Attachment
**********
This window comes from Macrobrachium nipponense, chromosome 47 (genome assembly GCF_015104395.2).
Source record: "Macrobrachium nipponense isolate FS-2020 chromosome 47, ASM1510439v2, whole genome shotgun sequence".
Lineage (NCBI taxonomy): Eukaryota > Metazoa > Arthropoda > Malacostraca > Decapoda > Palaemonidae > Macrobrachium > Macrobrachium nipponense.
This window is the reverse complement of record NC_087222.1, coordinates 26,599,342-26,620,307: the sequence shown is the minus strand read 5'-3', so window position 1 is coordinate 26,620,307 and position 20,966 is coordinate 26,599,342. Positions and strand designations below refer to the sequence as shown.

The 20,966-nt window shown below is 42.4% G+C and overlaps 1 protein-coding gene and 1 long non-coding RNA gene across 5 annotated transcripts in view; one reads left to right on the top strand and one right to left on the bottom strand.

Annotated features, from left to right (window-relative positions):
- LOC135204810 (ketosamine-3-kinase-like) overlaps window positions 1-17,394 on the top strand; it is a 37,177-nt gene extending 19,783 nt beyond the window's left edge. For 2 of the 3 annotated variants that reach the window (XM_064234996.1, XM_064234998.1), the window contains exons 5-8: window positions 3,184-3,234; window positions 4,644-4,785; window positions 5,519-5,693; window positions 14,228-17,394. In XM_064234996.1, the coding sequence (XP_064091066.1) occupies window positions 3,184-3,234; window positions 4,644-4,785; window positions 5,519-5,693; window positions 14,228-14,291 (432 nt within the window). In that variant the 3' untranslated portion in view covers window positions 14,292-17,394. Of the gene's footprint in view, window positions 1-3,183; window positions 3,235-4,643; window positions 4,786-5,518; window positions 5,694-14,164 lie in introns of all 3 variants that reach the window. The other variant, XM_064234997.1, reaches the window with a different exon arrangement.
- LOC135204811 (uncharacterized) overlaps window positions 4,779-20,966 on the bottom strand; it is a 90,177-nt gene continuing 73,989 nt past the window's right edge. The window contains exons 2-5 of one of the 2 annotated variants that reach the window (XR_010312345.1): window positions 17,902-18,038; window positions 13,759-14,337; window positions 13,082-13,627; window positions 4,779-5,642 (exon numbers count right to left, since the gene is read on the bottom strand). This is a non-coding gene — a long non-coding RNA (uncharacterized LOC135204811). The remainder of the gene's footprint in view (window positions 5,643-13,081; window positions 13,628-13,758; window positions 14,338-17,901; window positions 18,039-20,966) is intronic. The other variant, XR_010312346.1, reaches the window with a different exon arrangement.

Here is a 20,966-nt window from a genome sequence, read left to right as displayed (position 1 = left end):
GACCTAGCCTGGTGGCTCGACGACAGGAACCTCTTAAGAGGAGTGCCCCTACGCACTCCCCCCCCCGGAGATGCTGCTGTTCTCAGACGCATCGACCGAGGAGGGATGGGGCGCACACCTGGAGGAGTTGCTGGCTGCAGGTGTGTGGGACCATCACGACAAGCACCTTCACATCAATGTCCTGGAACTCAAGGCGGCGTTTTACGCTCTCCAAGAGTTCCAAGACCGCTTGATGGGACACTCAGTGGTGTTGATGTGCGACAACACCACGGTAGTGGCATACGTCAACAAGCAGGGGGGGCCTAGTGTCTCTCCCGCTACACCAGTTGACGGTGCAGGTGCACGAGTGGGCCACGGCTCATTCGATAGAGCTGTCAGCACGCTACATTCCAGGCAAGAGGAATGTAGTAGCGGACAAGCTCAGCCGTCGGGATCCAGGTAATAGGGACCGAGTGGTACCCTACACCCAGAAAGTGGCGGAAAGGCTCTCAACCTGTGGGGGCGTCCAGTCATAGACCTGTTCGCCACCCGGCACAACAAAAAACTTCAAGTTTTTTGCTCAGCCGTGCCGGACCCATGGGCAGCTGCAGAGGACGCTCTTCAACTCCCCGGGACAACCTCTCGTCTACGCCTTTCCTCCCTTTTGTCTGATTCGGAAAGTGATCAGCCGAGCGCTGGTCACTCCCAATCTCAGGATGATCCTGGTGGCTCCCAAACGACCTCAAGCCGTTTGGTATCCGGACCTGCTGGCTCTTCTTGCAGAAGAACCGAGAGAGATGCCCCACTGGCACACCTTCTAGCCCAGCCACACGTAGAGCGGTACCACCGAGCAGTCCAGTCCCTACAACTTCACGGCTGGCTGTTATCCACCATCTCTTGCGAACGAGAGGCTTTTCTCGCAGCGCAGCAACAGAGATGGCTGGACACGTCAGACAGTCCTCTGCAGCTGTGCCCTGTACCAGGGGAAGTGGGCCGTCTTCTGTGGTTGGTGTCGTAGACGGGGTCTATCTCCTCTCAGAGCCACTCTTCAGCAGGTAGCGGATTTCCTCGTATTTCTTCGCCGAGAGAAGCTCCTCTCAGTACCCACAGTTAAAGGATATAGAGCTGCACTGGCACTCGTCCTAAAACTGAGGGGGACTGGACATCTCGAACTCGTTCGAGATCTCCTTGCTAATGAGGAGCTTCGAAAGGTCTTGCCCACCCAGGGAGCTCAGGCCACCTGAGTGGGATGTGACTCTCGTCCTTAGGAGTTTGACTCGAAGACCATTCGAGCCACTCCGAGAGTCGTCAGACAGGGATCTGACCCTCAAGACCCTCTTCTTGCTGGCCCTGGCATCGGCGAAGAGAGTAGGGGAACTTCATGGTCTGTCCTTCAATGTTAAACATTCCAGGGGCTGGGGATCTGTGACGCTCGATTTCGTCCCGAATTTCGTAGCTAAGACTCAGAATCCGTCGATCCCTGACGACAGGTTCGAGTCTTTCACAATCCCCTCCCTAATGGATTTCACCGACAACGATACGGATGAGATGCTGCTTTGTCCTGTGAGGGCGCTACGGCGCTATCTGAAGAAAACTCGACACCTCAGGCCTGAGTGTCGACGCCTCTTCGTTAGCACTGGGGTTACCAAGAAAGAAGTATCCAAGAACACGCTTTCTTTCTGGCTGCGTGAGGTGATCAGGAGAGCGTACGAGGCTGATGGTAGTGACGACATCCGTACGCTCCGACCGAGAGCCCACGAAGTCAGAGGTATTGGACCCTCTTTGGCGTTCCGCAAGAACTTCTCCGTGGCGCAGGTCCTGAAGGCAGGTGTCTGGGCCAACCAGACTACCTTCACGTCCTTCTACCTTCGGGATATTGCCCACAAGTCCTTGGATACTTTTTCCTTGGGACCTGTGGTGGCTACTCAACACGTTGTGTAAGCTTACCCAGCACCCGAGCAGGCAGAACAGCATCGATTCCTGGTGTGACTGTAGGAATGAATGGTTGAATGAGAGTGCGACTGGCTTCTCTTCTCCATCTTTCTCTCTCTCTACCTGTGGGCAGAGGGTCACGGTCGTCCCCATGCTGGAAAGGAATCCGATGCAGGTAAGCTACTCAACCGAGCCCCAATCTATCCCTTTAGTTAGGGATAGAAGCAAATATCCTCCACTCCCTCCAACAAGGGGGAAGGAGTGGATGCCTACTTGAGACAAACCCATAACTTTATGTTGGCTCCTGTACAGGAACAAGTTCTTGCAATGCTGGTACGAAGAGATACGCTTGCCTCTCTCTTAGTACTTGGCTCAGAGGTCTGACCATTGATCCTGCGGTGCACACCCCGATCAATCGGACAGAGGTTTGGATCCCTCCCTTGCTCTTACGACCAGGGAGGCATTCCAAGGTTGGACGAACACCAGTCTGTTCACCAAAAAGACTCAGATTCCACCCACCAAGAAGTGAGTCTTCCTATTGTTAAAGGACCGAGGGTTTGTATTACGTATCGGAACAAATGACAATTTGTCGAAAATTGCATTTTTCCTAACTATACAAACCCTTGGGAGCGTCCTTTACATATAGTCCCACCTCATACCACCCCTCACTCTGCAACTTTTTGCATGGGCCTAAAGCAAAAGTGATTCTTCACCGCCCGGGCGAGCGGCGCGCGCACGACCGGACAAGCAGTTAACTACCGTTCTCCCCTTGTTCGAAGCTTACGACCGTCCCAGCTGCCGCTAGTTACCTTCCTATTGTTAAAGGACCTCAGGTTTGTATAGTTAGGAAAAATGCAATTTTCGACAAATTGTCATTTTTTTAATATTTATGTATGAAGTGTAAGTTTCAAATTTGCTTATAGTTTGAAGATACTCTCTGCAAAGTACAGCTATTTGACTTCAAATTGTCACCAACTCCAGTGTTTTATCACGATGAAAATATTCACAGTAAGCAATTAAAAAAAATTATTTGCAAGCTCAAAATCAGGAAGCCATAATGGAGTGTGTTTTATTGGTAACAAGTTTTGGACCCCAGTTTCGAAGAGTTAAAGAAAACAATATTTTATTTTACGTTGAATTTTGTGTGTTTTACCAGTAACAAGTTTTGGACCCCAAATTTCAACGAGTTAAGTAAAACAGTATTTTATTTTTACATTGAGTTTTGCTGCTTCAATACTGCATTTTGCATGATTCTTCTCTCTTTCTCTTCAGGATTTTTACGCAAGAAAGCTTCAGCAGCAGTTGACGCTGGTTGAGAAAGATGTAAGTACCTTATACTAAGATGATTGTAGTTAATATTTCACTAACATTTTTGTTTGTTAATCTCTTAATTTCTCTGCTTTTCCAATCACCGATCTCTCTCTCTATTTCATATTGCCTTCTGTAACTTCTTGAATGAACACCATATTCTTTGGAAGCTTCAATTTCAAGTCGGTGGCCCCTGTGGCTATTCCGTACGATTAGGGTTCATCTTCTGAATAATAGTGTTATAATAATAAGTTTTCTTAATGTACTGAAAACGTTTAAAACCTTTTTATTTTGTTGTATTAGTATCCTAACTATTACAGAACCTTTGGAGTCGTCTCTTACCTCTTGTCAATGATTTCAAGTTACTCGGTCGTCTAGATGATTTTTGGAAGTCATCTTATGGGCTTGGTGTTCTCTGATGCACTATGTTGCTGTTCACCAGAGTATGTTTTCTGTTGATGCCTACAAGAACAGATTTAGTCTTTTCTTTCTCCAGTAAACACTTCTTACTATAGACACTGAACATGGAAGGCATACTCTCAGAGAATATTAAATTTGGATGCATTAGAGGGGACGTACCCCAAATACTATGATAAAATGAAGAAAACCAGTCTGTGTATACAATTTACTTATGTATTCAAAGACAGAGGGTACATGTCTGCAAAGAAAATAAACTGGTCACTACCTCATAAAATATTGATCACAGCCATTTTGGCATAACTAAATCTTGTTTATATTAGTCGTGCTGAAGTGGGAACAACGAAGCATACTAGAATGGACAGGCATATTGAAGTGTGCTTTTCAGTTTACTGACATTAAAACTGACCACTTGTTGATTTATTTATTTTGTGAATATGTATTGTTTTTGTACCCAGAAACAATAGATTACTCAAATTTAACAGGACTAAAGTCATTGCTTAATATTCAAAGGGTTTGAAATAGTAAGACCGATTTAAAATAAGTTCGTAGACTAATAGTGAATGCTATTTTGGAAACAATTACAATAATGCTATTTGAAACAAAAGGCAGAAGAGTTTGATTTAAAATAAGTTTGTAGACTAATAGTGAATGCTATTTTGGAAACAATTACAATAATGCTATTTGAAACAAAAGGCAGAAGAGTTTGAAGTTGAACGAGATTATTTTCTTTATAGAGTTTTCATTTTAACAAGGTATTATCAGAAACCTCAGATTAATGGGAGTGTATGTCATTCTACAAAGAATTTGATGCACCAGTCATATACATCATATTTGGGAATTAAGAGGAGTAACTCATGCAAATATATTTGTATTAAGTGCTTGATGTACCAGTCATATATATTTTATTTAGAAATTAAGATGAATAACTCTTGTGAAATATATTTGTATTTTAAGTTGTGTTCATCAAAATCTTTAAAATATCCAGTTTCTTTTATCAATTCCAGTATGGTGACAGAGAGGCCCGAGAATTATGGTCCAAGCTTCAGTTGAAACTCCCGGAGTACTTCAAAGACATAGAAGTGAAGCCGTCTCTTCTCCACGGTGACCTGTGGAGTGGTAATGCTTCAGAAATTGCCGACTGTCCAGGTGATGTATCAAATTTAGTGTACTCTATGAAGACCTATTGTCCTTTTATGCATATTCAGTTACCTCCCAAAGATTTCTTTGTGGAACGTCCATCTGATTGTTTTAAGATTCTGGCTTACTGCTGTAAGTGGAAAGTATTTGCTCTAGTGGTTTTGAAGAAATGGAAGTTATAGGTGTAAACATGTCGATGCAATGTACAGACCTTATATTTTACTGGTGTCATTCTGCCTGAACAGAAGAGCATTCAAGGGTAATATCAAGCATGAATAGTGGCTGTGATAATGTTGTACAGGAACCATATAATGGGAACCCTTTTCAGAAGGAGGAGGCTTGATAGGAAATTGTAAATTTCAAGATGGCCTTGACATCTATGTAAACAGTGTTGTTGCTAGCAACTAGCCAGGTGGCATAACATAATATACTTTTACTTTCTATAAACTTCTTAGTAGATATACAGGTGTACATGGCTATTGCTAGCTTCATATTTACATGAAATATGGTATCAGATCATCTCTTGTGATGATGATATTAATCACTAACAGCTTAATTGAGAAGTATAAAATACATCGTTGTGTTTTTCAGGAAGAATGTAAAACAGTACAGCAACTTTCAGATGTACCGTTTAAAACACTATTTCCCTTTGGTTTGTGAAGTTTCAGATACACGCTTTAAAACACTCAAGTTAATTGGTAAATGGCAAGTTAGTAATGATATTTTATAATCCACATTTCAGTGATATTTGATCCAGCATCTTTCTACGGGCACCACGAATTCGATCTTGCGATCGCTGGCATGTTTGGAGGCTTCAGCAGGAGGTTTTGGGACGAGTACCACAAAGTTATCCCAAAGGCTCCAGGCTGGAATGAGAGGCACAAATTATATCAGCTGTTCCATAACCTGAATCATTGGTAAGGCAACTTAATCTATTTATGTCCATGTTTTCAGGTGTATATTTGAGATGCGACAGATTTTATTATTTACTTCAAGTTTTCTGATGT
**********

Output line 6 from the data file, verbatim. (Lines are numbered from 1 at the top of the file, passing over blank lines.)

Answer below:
Annotated features, from left to right (window-relative positions):